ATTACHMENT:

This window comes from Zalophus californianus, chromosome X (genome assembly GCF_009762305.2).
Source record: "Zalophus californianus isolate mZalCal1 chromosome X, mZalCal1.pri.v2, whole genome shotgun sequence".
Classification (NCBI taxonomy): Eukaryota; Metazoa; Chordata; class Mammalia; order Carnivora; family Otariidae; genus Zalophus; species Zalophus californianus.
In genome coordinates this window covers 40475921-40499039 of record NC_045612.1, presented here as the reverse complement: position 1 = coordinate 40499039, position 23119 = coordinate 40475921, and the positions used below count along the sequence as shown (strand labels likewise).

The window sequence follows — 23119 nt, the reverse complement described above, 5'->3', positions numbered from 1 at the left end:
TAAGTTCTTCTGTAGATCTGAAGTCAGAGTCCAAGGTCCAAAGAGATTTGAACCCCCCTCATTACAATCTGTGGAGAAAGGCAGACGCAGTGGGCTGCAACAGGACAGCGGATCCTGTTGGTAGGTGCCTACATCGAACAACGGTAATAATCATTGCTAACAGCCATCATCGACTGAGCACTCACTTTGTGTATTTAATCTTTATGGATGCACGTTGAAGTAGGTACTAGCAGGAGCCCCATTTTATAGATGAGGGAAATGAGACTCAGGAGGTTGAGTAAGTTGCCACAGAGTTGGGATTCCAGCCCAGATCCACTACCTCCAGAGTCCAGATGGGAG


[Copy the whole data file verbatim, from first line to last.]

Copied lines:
This window comes from Zalophus californianus, chromosome X (genome assembly GCF_009762305.2).
Source record: "Zalophus californianus isolate mZalCal1 chromosome X, mZalCal1.pri.v2, whole genome shotgun sequence".
Classification (NCBI taxonomy): Eukaryota; Metazoa; Chordata; class Mammalia; order Carnivora; family Otariidae; genus Zalophus; species Zalophus californianus.
In genome coordinates this window covers 40475921-40499039 of record NC_045612.1, presented here as the reverse complement: position 1 = coordinate 40499039, position 23119 = coordinate 40475921, and the positions used below count along the sequence as shown (strand labels likewise).

The window sequence follows — 23119 nt, the reverse complement described above, 5'->3', positions numbered from 1 at the left end:
TAAGTTCTTCTGTAGATCTGAAGTCAGAGTCCAAGGTCCAAAGAGATTTGAACCCCCCTCATTACAATCTGTGGAGAAAGGCAGACGCAGTGGGCTGCAACAGGACAGCGGATCCTGTTGGTAGGTGCCTACATCGAACAACGGTAATAATCATTGCTAACAGCCATCATCGACTGAGCACTCACTTTGTGTATTTAATCTTTATGGATGCACGTTGAAGTAGGTACTAGCAGGAGCCCCATTTTATAGATGAGGGAAATGAGACTCAGGAGGTTGAGTAAGTTGCCACAGAGTTGGGATTCCAGCCCAGATCCACTACCTCCAGAGTCCAGATGGGAG